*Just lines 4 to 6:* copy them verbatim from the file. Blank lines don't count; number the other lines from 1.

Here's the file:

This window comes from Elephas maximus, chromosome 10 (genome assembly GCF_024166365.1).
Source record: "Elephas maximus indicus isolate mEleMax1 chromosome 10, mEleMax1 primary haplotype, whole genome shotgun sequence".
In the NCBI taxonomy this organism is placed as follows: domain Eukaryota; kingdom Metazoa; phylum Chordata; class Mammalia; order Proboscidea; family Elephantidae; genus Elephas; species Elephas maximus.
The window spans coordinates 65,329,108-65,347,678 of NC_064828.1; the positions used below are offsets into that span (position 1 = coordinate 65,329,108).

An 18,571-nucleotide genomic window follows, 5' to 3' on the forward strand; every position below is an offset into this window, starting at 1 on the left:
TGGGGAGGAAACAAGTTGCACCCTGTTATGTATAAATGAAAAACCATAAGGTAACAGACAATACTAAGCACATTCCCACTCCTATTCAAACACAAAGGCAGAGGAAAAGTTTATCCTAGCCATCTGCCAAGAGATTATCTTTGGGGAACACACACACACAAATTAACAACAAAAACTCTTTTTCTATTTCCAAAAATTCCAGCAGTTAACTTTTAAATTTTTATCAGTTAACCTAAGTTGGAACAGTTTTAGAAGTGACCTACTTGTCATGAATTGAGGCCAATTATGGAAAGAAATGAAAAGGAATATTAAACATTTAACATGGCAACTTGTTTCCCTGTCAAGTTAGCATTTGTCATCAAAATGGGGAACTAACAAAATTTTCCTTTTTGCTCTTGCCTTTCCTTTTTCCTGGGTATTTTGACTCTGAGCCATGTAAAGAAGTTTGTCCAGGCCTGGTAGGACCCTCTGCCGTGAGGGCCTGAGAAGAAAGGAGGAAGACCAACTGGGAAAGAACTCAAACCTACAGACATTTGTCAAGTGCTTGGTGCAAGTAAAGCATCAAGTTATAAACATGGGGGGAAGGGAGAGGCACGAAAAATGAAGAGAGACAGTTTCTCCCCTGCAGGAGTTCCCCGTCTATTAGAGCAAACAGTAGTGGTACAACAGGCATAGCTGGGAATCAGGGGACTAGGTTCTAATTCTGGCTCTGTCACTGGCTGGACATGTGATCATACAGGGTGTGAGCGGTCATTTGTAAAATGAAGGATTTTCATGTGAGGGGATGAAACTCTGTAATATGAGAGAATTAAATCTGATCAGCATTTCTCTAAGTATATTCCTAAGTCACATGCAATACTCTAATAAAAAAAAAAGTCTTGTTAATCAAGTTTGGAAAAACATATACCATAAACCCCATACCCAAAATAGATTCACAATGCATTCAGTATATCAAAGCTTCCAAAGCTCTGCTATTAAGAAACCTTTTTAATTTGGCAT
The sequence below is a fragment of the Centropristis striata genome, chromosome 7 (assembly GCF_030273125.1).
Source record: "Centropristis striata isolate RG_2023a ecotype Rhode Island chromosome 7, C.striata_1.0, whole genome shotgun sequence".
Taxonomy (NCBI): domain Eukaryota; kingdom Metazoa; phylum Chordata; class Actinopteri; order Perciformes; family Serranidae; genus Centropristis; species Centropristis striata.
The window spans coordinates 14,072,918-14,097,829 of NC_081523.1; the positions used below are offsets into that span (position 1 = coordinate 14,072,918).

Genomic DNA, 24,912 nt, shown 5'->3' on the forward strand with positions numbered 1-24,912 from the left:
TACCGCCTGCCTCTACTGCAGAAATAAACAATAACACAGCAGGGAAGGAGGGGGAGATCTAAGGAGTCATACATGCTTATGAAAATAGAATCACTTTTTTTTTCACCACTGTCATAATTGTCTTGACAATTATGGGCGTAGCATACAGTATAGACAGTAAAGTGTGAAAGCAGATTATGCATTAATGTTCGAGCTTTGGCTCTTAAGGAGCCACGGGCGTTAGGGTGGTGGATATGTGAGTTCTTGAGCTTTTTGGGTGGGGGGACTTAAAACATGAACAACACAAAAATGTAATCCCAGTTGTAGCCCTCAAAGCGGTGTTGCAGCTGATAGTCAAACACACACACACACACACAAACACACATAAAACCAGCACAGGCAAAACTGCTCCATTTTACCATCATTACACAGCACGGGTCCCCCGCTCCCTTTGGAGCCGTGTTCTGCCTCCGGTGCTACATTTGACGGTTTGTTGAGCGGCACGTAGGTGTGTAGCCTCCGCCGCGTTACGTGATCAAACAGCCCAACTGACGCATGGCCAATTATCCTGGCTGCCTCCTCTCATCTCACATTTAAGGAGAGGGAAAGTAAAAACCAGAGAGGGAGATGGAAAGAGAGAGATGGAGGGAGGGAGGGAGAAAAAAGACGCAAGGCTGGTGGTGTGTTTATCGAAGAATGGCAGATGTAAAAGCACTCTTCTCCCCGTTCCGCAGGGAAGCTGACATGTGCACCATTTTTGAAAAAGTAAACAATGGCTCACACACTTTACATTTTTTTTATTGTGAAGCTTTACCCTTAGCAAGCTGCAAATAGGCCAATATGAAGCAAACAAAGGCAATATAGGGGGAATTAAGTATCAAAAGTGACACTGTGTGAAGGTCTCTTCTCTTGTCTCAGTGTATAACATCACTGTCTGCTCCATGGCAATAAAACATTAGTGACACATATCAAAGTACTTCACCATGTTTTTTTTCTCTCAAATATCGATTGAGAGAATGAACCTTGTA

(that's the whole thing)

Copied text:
The window spans coordinates 65,329,108-65,347,678 of NC_064828.1; the positions used below are offsets into that span (position 1 = coordinate 65,329,108).

An 18,571-nucleotide genomic window follows, 5' to 3' on the forward strand; every position below is an offset into this window, starting at 1 on the left:
TGGGGAGGAAACAAGTTGCACCCTGTTATGTATAAATGAAAAACCATAAGGTAACAGACAATACTAAGCACATTCCCACTCCTATTCAAACACAAAGGCAGAGGAAAAGTTTATCCTAGCCATCTGCCAAGAGATTATCTTTGGGGAACACACACACACAAATTAACAACAAAAACTCTTTTTCTATTTCCAAAAATTCCAGCAGTTAACTTTTAAATTTTTATCAGTTAACCTAAGTTGGAACAGTTTTAGAAGTGACCTACTTGTCATGAATTGAGGCCAATTATGGAAAGAAATGAAAAGGAATATTAAACATTTAACATGGCAACTTGTTTCCCTGTCAAGTTAGCATTTGTCATCAAAATGGGGAACTAACAAAATTTTCCTTTTTGCTCTTGCCTTTCCTTTTTCCTGGGTATTTTGACTCTGAGCCATGTAAAGAAGTTTGTCCAGGCCTGGTAGGACCCTCTGCCGTGAGGGCCTGAGAAGAAAGGAGGAAGACCAACTGGGAAAGAACTCAAACCTACAGACATTTGTCAAGTGCTTGGTGCAAGTAAAGCATCAAGTTATAAACATGGGGGGAAGGGAGAGGCACGAAAAATGAAGAGAGACAGTTTCTCCCCTGCAGGAGTTCCCCGTCTATTAGAGCAAACAGTAGTGGTACAACAGGCATAGCTGGGAATCAGGGGACTAGGTTCTAATTCTGGCTCTGTCACTGGCTGGACATGTGATCATACAGGGTGTGAGCGGTCATTTGTAAAATGAAGGATTTTCATGTGAGGGGATGAAACTCTGTAATATGAGAGAATTAAATCTGATCAGCATTTCTCTAAGTATATTCCTAAGTCACATGCAATACTCTAATAAAAAAAAAAGTCTTGTTAATCAAGTTTGGAAAAACATATACCATAAACCCCATACCCAAAATAGATTCACAATGCATTCAGTATATCAAAGCTTCCAAAGCTCTGCTATTAAGAAACCTTTTTAATTTGGCAT